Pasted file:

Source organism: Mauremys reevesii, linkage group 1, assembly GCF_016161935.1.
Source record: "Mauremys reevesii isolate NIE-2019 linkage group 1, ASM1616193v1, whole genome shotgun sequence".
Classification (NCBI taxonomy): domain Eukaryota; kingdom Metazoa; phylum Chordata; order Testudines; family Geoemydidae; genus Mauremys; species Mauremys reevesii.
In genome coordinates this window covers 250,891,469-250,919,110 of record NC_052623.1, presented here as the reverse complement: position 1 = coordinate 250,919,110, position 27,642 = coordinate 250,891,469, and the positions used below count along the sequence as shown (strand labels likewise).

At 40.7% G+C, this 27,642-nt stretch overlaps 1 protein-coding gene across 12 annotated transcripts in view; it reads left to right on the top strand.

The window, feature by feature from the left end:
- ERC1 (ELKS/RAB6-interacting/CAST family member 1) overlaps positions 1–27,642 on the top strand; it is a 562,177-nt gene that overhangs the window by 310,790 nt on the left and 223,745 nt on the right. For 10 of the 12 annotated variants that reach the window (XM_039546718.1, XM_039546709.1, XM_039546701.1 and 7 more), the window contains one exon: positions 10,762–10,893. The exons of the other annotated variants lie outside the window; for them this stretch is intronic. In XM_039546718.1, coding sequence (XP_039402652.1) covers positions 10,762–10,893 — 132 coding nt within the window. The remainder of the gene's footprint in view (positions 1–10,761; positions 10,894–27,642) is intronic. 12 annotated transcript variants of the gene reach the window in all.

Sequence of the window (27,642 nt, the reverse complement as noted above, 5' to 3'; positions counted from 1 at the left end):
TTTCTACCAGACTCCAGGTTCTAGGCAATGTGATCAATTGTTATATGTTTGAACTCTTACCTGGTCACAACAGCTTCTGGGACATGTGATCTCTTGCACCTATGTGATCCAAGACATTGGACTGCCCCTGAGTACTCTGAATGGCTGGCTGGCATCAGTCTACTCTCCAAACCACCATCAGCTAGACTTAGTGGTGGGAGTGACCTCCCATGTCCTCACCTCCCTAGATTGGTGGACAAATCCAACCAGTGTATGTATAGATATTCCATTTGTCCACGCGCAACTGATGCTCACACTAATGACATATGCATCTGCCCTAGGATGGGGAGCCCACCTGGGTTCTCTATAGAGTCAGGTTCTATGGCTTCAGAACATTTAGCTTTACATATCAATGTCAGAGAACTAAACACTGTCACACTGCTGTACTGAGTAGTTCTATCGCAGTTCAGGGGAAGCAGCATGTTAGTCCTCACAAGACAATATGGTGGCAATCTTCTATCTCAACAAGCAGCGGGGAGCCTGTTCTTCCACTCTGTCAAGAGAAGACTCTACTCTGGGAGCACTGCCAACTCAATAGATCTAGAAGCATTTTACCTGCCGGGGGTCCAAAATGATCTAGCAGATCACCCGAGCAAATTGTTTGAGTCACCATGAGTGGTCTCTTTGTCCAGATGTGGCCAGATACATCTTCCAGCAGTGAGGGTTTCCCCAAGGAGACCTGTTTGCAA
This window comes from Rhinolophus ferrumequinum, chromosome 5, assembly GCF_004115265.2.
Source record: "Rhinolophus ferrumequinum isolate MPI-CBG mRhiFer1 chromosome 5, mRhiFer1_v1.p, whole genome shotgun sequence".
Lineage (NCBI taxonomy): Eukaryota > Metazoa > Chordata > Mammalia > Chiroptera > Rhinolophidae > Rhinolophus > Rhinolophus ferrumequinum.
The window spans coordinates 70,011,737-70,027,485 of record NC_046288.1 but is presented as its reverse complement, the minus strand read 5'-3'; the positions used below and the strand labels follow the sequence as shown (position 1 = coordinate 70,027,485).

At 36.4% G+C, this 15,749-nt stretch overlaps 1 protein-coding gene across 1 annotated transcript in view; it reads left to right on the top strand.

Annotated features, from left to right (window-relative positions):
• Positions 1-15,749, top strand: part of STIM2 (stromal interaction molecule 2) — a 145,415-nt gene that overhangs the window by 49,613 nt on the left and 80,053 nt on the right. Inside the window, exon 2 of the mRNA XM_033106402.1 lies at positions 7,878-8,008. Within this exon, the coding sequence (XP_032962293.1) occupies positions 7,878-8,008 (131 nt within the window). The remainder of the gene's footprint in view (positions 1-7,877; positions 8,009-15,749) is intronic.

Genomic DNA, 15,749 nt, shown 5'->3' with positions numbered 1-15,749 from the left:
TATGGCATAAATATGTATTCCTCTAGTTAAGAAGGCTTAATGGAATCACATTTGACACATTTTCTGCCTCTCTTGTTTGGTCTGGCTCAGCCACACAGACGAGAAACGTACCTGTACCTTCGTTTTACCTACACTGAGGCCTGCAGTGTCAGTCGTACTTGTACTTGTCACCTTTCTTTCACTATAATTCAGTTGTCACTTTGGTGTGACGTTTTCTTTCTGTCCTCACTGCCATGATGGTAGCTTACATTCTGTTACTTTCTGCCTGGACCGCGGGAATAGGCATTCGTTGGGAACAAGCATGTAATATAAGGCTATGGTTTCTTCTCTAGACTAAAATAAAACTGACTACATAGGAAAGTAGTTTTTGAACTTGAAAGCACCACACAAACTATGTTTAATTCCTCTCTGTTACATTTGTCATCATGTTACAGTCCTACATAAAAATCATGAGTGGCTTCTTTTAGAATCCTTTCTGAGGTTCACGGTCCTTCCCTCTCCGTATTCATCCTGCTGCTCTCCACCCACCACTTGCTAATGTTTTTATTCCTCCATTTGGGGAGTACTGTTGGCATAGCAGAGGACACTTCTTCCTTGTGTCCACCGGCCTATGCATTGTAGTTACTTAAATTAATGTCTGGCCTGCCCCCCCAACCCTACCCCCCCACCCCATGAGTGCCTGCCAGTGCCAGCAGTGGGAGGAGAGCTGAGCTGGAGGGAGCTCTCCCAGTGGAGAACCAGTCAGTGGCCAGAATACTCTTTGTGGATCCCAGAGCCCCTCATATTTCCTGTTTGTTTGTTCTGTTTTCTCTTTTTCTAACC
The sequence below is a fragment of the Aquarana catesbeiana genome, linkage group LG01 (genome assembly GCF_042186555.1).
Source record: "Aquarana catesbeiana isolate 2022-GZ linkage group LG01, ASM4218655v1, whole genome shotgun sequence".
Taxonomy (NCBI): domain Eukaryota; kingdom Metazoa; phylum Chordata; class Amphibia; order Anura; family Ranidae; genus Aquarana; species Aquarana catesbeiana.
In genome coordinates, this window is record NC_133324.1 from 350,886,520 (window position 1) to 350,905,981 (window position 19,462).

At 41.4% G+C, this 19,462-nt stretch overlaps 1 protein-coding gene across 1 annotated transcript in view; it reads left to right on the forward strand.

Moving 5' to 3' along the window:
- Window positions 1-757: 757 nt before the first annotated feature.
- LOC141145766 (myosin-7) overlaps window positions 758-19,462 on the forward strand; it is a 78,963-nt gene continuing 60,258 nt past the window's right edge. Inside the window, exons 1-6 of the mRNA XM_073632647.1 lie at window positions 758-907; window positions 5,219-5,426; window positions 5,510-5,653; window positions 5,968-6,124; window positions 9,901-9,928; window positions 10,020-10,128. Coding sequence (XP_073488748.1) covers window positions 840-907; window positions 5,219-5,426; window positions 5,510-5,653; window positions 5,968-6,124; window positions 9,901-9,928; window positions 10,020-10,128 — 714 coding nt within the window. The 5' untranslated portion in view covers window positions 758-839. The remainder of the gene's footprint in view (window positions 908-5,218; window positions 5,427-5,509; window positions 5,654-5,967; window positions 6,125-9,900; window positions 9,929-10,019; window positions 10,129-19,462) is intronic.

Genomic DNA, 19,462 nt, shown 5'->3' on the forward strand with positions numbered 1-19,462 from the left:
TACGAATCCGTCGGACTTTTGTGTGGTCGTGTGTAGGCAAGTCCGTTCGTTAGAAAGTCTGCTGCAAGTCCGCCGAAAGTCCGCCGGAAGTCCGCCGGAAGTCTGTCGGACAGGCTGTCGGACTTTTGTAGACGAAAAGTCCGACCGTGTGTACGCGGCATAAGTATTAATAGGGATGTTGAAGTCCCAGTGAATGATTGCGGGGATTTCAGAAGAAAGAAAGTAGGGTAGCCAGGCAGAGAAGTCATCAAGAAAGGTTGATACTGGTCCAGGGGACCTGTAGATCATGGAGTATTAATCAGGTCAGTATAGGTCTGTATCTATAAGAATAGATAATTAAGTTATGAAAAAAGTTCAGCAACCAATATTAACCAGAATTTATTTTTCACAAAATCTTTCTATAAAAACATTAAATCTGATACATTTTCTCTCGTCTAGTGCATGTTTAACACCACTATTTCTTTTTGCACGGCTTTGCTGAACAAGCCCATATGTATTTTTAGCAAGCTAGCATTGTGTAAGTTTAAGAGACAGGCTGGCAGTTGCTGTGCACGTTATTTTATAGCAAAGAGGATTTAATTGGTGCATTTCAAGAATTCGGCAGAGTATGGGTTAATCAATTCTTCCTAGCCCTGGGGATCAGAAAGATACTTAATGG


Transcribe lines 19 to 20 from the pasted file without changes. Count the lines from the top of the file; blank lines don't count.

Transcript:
The sequence below is a fragment of the Aquarana catesbeiana genome, linkage group LG01 (genome assembly GCF_042186555.1).
Source record: "Aquarana catesbeiana isolate 2022-GZ linkage group LG01, ASM4218655v1, whole genome shotgun sequence".